Vertical space is important not only for management but also environmental enrichment. Vertical space creates areas for exploration and additional hiding places. Cat trees, perches, shelves, and elevated hiding places are great options for creating vertical space for cats. Tunnels, boxes, and paper bags can be used at lower levels. In the veterinary setting, a cardboard box or paper bag placed in a cage with a feline patient can allow the cat a safe place to hide in the novel environment.

Secure outdoor enclosures and fences are available to allow cats to have exposure to the outdoor environment within a confined area.

The First Veterinary Visit

By taking a few extra minutes during the first appointments, the kitten will be able to acclimate to the environment. Utilizing treats or canned kitten food during the examination and vaccination process, the kitten will likely be so distracted she does not even notice. This is also creating a positive memory for the kitten.

The goal always should be to create a positive association with the examination process that can follow the pet through the rest of his life. Rough or forceful handling methods teach fear and mistrust and often result in a difficult to handle cat. It also sets a poor example for owners to follow and could be considered malpractice.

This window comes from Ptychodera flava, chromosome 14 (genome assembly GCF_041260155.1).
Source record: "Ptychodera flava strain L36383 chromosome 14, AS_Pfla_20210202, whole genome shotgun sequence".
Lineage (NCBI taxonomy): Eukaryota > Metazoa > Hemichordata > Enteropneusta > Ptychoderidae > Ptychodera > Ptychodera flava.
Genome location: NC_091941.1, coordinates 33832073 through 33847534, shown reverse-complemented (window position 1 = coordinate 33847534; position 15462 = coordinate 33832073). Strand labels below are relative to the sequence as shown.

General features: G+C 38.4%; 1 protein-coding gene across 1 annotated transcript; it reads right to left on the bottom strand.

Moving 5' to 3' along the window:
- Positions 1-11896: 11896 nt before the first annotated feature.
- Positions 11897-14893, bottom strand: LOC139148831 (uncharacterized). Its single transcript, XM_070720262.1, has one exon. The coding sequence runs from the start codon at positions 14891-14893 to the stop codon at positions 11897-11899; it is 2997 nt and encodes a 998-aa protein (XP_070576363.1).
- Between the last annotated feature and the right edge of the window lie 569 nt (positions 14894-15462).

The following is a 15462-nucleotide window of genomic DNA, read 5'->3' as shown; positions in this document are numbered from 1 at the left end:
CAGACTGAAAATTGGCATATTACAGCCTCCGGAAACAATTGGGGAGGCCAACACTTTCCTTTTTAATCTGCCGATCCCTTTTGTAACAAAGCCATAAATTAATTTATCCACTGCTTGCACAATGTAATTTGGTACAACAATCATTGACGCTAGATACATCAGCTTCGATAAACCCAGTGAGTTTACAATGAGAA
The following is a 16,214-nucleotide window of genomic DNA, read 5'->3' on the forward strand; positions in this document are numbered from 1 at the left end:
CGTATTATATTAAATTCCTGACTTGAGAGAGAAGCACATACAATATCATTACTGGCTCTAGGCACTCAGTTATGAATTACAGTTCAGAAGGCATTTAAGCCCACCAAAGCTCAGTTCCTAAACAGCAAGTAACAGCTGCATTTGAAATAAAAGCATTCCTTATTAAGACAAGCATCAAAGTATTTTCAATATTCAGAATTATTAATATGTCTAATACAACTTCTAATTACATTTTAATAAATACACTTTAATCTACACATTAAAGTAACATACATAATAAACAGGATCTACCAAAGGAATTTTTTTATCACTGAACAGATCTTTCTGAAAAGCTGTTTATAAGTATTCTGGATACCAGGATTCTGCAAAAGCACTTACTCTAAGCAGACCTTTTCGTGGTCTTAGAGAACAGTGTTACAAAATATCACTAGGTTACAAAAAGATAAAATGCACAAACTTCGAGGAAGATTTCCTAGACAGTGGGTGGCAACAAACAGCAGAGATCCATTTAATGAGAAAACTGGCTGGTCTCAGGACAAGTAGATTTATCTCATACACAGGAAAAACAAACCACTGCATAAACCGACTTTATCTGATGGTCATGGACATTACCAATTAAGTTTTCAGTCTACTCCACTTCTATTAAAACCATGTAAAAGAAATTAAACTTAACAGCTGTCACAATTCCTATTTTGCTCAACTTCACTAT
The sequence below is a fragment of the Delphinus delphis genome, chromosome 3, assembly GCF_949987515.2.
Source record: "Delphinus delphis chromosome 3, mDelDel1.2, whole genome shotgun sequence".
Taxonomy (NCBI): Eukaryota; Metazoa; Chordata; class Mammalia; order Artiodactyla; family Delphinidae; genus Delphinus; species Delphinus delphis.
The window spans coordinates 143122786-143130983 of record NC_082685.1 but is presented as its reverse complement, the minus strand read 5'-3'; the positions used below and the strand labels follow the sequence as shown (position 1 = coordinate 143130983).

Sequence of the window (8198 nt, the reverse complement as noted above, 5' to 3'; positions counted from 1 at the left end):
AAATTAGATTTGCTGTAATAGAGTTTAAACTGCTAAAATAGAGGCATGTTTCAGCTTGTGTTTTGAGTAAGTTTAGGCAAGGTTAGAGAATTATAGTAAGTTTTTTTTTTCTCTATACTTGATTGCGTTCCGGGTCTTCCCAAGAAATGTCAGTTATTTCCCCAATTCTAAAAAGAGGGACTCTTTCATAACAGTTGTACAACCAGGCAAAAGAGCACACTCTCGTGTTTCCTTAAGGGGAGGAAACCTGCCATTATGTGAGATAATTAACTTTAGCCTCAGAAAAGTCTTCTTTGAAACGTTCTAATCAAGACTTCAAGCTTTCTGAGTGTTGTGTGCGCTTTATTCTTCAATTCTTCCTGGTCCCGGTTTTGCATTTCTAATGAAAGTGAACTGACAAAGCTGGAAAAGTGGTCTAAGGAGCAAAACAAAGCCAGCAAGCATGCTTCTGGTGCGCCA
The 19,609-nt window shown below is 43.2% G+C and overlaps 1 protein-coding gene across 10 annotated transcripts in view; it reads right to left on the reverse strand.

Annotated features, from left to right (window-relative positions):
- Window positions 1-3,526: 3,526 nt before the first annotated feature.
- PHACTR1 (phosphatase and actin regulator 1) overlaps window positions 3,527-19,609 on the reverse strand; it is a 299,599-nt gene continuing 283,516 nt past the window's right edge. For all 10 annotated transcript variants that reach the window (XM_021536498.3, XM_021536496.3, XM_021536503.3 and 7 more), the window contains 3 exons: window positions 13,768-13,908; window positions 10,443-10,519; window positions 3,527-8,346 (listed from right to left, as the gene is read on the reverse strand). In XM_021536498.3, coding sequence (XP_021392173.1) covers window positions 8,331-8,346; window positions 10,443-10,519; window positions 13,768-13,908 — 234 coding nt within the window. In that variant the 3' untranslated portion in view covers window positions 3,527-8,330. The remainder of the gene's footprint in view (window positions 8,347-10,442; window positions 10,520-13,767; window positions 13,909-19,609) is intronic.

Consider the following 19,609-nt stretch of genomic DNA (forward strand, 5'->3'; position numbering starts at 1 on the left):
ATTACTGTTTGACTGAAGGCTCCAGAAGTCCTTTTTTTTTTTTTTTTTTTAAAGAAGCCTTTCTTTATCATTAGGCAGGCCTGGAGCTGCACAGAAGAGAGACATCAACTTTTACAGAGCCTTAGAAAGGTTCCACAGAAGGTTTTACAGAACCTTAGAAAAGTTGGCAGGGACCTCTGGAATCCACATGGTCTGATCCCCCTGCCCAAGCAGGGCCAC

Prevention Topics

Play Biting and Scratching

The motivation of this behavior is play and attention. It is a normal behavior of cats. They interact and explore their world with their feet and mouth. The consequence of the behavior is attention from the human. To prevent and manage this behavior, it is necessary to avoid playing with the cat with your hands, to provide appropriate toys, and schedule play time. Proactively provide the kitten with appropriate outlets for this behavior. If proactive measures are unsuccessful and the cat begins to mouth or scratch the owner, the owner should be advised to immediately stand up and look away briefly, and then ask the cat to sit and redirect the cat to an appropriate toy. Alternately, send the cat to a desired perch or resting place and reward. Avoid punishment (squirt bottles, verbal reprimands) because it creates fear and distrust and does not appease the cat’s motivation to play.

Destructive Scratching